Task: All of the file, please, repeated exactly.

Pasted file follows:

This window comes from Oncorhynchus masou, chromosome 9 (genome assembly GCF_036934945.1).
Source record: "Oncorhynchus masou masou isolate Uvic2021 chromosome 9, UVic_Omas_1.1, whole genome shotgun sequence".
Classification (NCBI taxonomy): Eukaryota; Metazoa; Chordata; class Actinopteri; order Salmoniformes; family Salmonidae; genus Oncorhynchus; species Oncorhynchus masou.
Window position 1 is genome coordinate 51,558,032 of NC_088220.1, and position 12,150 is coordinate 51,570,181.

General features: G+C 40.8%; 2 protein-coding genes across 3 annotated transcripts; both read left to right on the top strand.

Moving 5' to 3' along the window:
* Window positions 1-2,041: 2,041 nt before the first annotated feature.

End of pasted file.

This window comes from Oncorhynchus masou, chromosome 9 (genome assembly GCF_036934945.1).
Source record: "Oncorhynchus masou masou isolate Uvic2021 chromosome 9, UVic_Omas_1.1, whole genome shotgun sequence".
Classification (NCBI taxonomy): Eukaryota; Metazoa; Chordata; class Actinopteri; order Salmoniformes; family Salmonidae; genus Oncorhynchus; species Oncorhynchus masou.
Window position 1 is genome coordinate 51,558,032 of NC_088220.1, and position 12,150 is coordinate 51,570,181.

General features: G+C 40.8%; 2 protein-coding genes across 3 annotated transcripts; both read left to right on the top strand.

Moving 5' to 3' along the window:
* Window positions 1-2,041: 2,041 nt before the first annotated feature.